Miranda made a small sound of exasperation. “Is that all you know about him? How old is he? Is he married? Kids? What’s he like? What does he teach?”

Ben drew a blank at each question.

“What’s his name?”

“William. Something. Been teaching for thirty years. I don’t think he’s arriving until next week. I’ll find out more today and let you know.” He tried to read the expression on Miranda’s facefar-off look, slight frown. He had been sure that his news of a tenant would make her happy. “What?”

“Nothing. It’s just that – I thought that if we rented it out, it would be nice to have a woman. An artist. Maybe someone with a small child or two. Wouldn’t that be nice? To have kids down there? Just on a temporary basis.”

“You can always turn it into a daycare center if that’s what you want.” His suggestion, as he knew it would be, was met with a sharp glance from Miranda. “I mean it,” he continued. “The kids are gone, and now you finally have some time to do what you want to do. If it’s a daycare you want – ”

“I don’t want to run a daycare.”

“Well,  you  did  a  few  years  ago.  Don’t  you remember? You had plans to – ”

“Well, I  don’t  now. That’s  the  whole  point, Ben. I want to start doing some of the things I’ve been putting off for the last twenty-five years.” As soon  as  the  words  were  out, she  regretted  them. Ben  would  think  she  was  blaming  him  for  why she hadn’t pursued her dreams, even though it had been her idea to leave school when they got married and work while Ben finished his degree.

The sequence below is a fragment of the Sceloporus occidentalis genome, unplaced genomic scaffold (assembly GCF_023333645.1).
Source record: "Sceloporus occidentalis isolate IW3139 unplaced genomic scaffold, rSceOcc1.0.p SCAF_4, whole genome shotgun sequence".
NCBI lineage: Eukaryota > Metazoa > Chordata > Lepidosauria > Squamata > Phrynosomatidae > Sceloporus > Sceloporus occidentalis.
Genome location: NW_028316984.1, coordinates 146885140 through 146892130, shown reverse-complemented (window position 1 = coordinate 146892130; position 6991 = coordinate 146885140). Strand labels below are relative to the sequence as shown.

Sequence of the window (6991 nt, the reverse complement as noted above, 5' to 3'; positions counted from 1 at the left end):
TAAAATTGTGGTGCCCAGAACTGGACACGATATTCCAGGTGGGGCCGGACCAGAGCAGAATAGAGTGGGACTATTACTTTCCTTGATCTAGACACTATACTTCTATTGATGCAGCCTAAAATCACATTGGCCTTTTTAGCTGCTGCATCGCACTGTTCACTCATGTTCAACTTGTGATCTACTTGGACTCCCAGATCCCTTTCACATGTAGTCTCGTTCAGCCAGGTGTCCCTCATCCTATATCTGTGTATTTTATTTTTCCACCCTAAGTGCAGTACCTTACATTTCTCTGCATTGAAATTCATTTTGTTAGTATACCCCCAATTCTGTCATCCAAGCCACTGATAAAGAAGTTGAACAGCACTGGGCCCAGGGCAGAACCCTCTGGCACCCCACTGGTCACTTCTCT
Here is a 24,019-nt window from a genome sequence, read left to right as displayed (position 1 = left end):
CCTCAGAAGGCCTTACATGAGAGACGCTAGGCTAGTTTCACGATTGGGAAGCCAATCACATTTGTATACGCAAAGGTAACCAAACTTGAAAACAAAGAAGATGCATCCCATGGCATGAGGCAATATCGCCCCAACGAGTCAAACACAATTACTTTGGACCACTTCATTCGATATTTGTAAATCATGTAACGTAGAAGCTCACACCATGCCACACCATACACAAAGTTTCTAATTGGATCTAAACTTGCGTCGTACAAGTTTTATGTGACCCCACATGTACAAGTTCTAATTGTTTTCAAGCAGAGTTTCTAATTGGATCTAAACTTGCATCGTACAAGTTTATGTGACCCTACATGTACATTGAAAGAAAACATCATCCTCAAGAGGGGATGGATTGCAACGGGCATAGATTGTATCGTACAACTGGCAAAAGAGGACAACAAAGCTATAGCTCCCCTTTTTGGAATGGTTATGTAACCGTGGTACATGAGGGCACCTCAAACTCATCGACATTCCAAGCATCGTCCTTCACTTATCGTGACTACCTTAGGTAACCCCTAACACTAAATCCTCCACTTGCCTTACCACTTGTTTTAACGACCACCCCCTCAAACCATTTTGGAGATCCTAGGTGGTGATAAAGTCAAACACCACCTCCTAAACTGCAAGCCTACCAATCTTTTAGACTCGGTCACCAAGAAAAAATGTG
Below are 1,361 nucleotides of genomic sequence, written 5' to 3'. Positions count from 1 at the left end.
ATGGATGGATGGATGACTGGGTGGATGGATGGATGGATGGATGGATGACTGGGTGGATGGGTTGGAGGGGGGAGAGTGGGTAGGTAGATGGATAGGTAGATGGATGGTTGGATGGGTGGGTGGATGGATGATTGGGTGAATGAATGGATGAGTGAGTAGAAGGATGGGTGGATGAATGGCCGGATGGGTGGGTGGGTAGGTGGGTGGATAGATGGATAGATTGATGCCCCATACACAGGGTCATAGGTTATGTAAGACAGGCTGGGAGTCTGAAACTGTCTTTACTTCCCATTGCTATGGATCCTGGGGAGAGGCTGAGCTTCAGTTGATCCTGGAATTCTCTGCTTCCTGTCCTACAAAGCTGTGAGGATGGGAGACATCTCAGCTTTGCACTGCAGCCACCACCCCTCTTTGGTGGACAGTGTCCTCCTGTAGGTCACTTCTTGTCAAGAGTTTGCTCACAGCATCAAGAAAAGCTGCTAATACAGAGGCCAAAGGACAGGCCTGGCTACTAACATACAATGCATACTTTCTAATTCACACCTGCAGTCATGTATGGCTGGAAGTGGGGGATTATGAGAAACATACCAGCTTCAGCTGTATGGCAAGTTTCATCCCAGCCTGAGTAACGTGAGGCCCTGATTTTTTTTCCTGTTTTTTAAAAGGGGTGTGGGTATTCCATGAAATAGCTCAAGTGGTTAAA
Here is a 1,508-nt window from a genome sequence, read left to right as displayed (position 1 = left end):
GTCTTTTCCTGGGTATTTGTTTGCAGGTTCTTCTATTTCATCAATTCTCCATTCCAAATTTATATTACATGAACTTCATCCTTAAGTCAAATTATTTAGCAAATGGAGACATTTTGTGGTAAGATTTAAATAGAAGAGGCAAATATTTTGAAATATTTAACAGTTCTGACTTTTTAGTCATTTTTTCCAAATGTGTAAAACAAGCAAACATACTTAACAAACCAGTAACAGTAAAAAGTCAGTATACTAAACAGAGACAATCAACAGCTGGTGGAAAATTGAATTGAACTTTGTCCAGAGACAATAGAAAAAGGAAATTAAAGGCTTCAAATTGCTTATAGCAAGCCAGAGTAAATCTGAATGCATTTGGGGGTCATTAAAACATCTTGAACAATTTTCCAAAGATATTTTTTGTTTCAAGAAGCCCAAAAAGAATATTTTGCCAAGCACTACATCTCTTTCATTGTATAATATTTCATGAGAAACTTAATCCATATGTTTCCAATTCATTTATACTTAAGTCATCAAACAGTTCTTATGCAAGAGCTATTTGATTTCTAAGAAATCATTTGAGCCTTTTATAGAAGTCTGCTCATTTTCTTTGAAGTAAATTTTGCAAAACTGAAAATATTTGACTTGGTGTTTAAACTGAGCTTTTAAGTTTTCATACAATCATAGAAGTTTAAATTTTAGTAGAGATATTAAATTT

Ben looked down at his plate, and then up at Miranda. “I know. I’m behind you on that. Just – tell me what it is you want to do, and I’ll help you with it.”

Miranda’s eyes filled with worry. “That’s just it, Ben. I don’t know. I really don’t. How can I have gotten to this age and not know what I want to do?” She glanced about as she searched for an answer. “What if all those things they say about middle age are true? What if I get foggy-brained and too tired to accomplish anything ever again? And I just keep gaining weight and – ”

Ben laughed and leaned over to rub her shoulder. “Aw, c’mon. What are you so worried about? You just keep getting better and better. I never could keep up with you.”

“Ha!  You  haven’t  gained  a  pound.  While I – ” she shook her head at the unfinished thought. “Though  I  do  think  the  dry  cleaner  is  partly  to blame – everything comes back smaller. More coffee?” she asked, preventing any chance of a rebuttal.

Ben smiled and held up his cup. “Take your time and think about the tenant. You can always say no. It’s completely your call.”